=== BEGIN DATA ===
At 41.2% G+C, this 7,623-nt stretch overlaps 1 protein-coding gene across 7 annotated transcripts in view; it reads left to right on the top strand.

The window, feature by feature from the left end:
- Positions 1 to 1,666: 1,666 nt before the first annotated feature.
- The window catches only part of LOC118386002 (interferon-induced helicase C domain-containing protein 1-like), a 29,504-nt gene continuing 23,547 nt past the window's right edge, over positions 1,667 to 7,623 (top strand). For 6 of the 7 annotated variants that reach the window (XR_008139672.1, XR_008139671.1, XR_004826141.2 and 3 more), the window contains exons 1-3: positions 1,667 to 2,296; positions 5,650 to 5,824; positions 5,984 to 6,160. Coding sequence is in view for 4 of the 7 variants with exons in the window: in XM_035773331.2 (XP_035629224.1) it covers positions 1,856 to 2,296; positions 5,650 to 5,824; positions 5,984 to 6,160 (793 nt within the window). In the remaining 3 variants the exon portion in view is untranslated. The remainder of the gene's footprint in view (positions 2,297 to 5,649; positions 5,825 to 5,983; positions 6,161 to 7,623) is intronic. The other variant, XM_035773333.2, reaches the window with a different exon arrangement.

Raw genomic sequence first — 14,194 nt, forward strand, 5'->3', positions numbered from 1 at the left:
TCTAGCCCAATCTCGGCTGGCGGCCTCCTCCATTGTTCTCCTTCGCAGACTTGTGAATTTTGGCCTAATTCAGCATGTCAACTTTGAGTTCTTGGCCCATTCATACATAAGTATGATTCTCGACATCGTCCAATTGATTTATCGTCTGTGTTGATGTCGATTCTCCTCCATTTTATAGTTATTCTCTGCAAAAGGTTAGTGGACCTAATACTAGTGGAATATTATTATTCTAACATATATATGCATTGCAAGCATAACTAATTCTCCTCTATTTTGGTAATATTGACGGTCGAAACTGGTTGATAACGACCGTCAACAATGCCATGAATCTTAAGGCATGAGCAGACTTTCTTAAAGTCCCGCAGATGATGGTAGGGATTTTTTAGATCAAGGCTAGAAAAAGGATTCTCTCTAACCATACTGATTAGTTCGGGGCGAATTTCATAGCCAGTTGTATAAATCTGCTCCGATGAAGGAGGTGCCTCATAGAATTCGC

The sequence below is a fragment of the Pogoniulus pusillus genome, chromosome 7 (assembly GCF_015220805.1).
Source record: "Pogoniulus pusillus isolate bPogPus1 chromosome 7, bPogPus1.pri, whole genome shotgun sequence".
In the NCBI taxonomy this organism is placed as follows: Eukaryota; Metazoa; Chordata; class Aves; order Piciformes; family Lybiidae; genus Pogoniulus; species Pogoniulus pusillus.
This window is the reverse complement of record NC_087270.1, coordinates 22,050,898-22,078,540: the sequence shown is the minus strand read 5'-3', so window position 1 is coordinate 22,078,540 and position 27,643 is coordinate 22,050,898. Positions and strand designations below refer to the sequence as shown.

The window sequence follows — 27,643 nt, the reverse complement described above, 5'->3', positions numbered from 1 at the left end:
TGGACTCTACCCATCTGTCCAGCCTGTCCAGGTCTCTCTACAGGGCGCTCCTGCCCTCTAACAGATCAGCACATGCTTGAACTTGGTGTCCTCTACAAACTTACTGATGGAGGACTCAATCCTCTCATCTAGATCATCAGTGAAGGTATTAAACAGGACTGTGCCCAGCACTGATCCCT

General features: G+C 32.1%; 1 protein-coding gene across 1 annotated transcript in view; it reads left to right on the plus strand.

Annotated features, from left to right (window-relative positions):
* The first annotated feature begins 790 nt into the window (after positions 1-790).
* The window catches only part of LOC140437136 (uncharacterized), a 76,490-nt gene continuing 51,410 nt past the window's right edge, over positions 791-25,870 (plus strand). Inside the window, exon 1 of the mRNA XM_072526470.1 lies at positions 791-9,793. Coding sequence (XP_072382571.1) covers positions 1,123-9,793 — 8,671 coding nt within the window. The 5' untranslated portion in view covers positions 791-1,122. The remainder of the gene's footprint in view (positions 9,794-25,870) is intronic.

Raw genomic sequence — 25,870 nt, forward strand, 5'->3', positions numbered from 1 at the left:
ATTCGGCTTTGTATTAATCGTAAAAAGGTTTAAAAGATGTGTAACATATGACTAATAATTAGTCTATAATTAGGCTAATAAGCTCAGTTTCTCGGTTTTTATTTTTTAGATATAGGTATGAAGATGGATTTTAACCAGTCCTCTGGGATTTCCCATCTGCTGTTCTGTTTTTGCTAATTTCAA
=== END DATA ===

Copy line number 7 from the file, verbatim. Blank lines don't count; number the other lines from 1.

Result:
The sequence below is a fragment of the Pogoniulus pusillus genome, chromosome 7 (assembly GCF_015220805.1).